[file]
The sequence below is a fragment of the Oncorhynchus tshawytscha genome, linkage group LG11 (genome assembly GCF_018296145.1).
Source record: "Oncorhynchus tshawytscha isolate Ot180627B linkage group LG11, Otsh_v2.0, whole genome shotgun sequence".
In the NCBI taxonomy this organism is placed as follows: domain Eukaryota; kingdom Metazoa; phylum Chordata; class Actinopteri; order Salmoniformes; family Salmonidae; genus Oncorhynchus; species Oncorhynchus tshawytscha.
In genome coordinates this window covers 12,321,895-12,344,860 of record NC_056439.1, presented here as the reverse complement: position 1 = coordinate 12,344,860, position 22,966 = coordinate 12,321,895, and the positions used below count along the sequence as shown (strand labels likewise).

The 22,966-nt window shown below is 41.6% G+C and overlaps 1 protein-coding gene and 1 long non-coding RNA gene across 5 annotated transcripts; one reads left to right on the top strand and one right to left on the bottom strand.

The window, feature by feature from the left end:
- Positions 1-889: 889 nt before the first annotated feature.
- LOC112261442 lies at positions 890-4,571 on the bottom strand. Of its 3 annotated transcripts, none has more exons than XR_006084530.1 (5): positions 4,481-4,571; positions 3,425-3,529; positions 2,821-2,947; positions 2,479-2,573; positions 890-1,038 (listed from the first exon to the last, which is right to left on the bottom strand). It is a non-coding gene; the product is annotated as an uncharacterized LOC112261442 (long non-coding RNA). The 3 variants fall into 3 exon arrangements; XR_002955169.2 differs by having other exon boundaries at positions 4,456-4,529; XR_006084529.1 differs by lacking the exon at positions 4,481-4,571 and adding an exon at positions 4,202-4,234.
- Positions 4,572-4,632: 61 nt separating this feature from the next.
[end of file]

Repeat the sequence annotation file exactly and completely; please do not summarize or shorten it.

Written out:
The sequence below is a fragment of the Oncorhynchus tshawytscha genome, linkage group LG11 (genome assembly GCF_018296145.1).
Source record: "Oncorhynchus tshawytscha isolate Ot180627B linkage group LG11, Otsh_v2.0, whole genome shotgun sequence".
In the NCBI taxonomy this organism is placed as follows: domain Eukaryota; kingdom Metazoa; phylum Chordata; class Actinopteri; order Salmoniformes; family Salmonidae; genus Oncorhynchus; species Oncorhynchus tshawytscha.
In genome coordinates this window covers 12,321,895-12,344,860 of record NC_056439.1, presented here as the reverse complement: position 1 = coordinate 12,344,860, position 22,966 = coordinate 12,321,895, and the positions used below count along the sequence as shown (strand labels likewise).

The 22,966-nt window shown below is 41.6% G+C and overlaps 1 protein-coding gene and 1 long non-coding RNA gene across 5 annotated transcripts; one reads left to right on the top strand and one right to left on the bottom strand.

The window, feature by feature from the left end:
- Positions 1-889: 889 nt before the first annotated feature.
- LOC112261442 lies at positions 890-4,571 on the bottom strand. Of its 3 annotated transcripts, none has more exons than XR_006084530.1 (5): positions 4,481-4,571; positions 3,425-3,529; positions 2,821-2,947; positions 2,479-2,573; positions 890-1,038 (listed from the first exon to the last, which is right to left on the bottom strand). It is a non-coding gene; the product is annotated as an uncharacterized LOC112261442 (long non-coding RNA). The 3 variants fall into 3 exon arrangements; XR_002955169.2 differs by having other exon boundaries at positions 4,456-4,529; XR_006084529.1 differs by lacking the exon at positions 4,481-4,571 and adding an exon at positions 4,202-4,234.
- Positions 4,572-4,632: 61 nt separating this feature from the next.